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New Zealand History Timeline

Timeline of events in New Zealand history

 

 

 

 

circa 1300 AD

The start of the continuous Polynesian settlement. These people, and subsequent arrivals, were the ancestors of present-day Māori.

 

 

1642

Abel Janszoon Tasman, Dutch explorer, discovers part of the western littoral of New Zealand and names his discovery "Staten Landt".

 

 

1644 - 1647

Part of New Zealand's coastline appears beside the name "Zeelandia Nova" on printed world and Pacific charts and globes.

 

 

1769

James Cook, British explorer, makes his first visit to New Zealand. He claims parts of the country in the name of King George III.

 

 

1769

French explorer, Jean-François-Marie de Surville casts anchor at Spirit's Bay, on 17th December.

 

 

1772

French explorer Marc-Joseph-Marion du Fresne casts anchor at Spirit's Bay.

 

 

1790

Deep sea whaling, sealing, flax and timber trades commence.
The Māori suffer the first serious introduced epidemic.

 

 

1791

First known visit of a whaling ship to Doubtless Bay : the "William and Ann".

 

 

 

 

 

1806

First European women arrive in New Zealand.

 

 

1814

Samuel Marsden, British Missionary, makes his first visit to New Zealand. The Anglican mission is established at the Bay of Islands.

 

 

1815

Thomas Holloway King becomes the first pakeha (European) child born in New Zealand.

 

 

1819

Chiefs Te Rauparaha, Patuone, Nene, Moetara and Tuwhare lead raids on the Taranaki and Te Whanganui-a-tara (Port Nicholson) regions.

 

 

1820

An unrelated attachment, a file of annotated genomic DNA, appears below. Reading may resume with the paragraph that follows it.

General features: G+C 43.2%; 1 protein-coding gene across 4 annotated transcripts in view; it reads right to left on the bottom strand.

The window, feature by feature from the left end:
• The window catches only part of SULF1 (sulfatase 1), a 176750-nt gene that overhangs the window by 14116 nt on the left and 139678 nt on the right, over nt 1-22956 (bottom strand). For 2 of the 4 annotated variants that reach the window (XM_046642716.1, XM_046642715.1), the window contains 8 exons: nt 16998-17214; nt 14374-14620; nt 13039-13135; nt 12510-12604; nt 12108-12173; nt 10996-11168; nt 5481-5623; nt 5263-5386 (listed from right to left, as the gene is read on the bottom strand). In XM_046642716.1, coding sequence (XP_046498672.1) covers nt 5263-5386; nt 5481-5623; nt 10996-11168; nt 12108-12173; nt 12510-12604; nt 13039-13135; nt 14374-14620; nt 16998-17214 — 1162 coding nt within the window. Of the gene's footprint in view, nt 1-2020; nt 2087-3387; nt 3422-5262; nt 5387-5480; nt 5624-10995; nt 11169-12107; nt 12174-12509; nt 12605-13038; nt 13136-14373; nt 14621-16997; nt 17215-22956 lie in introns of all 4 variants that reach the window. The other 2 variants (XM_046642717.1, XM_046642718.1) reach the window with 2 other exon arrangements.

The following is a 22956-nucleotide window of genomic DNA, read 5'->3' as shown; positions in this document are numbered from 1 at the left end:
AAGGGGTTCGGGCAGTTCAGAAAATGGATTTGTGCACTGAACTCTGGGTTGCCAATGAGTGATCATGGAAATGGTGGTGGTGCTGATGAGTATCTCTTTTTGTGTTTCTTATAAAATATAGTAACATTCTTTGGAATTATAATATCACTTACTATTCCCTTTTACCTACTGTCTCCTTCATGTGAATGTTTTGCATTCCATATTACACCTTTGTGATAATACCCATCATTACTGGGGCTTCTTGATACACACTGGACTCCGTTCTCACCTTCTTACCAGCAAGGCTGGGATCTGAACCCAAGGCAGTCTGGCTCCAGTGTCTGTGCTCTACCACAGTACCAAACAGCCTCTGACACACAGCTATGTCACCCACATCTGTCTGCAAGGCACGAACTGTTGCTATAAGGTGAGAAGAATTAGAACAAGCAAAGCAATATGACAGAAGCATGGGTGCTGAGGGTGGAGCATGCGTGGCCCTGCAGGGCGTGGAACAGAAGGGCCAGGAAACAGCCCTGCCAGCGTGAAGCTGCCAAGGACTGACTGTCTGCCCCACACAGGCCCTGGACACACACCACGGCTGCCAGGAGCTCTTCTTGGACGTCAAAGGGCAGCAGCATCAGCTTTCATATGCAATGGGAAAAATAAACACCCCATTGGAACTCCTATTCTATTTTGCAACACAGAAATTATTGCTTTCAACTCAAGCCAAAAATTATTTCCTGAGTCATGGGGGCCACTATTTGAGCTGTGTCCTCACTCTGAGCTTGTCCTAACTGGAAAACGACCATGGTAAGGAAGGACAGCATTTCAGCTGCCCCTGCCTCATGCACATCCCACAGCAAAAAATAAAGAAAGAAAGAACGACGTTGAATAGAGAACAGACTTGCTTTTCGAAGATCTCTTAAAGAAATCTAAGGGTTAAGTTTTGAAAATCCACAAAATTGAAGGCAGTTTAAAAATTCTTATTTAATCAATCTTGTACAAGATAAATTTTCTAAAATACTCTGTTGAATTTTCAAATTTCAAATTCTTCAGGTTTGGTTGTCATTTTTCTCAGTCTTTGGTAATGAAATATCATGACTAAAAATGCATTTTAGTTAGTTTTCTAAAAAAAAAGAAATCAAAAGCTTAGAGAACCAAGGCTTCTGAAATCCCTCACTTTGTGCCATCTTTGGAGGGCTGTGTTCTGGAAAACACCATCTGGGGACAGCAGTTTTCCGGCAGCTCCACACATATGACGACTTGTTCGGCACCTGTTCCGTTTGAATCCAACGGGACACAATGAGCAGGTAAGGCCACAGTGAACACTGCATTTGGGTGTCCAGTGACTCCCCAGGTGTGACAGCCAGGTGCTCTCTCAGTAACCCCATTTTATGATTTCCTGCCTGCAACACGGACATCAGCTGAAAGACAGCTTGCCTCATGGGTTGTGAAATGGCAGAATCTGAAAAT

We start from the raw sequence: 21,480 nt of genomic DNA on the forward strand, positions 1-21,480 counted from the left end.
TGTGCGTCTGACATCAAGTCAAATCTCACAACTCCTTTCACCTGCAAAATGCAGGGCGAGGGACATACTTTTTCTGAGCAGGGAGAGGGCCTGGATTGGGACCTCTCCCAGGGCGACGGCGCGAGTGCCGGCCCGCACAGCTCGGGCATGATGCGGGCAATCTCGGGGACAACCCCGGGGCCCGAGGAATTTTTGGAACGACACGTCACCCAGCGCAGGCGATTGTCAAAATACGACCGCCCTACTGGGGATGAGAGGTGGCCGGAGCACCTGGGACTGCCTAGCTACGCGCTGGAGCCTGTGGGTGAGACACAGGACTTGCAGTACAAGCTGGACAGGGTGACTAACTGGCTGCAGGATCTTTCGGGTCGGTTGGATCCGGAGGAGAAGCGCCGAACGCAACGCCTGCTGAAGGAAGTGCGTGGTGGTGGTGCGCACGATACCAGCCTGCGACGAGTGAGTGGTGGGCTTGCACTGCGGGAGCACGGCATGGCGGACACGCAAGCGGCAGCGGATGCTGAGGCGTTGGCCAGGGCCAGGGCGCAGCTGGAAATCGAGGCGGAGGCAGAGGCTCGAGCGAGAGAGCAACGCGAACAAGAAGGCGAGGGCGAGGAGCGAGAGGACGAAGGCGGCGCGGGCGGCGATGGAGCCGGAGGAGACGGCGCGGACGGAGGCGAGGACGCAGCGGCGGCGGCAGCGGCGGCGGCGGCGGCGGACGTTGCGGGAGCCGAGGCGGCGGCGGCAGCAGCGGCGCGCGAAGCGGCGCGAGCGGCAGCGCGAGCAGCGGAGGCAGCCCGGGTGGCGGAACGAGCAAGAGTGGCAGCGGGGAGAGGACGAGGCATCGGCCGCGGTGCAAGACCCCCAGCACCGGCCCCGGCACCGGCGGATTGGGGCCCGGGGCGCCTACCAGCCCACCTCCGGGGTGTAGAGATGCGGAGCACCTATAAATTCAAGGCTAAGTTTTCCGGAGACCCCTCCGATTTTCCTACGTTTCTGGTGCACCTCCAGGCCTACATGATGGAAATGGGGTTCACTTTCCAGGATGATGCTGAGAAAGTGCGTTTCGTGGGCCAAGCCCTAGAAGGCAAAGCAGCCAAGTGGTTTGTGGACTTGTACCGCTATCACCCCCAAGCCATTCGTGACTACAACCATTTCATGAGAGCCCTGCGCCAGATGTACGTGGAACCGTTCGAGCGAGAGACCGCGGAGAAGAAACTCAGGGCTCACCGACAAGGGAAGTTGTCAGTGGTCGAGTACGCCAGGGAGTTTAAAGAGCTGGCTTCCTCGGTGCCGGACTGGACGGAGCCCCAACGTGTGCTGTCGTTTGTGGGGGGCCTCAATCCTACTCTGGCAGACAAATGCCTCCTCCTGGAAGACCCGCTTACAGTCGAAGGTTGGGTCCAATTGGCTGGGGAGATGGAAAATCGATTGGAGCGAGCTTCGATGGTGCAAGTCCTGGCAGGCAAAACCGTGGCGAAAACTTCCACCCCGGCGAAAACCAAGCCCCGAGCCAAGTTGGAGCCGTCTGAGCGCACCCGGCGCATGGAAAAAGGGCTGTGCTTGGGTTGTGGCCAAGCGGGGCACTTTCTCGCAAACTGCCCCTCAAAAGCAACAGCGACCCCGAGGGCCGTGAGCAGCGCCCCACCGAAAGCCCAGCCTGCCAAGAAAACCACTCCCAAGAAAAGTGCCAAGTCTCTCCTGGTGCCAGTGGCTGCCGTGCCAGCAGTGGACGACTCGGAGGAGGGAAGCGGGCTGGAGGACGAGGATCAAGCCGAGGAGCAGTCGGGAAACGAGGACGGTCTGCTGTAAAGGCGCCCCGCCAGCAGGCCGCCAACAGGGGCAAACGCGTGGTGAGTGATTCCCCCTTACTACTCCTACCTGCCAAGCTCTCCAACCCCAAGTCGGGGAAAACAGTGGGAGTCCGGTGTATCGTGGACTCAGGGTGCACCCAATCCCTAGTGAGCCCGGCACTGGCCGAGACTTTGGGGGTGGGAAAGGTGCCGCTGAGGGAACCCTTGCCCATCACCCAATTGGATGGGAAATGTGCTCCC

Ngapuhi chief Hongi Hika visits England, meets with King George IV, and is able to obtain muskets on the return trip.

 

 

1821

Hongi Hika and Te Morenga commence Musket Wars against southern tribes.

 

 

1822

Te Rauparaha leads the migration of the Ngati Toa south, to the Cook Strait region.

 

 

1823

Wesleyan Missionary Society established.

 

 

1824

French explorer Isidore Duperrey visits the Bay of Islands. Jules Sébastien César Dumont d'Urville is second-in-command of the expedition.

 

 

 

 

 

1827

Dumont d'Urville leads his own expedition and charts large sections of New Zealand's coastline in detail for the first time.
Te Rauparaha commences his invasion of the South Island, from Kapiti Coast.

 

 

1831

Whaling stations established at Tory Channel and Preservation Inlet.

 

 

1833

James Busby arrives at the Bay of Islands, in his capacity as Official British Resident.

 

 

1834

Around 25 northern Māori chiefs adopt the United Tribes flag, on Busby's initiative.

 

 

1835

Declaration of Independence by the United Tribes of New Zealand, signed by 34 northern Chiefs.

 

 

1837

The New Zealand Association is formed in London. It becomes the The New Zealand Company in 1839.
Son of French escapees from the French Revolution, Baron Charles Philippe Hippolyte de Thierry returns to New Zealand with a group of French colonists, after having bought land from Hokianga chiefs.

 

 

1838

Bishop John Baptiste Francis Pompallier, from France, founds the first Marist mission at Hokianga.

 

 

 

 

 

1839

William Hobson is instructed to establish British rule in New Zealand, which initially becomes a dependency of New South Wales.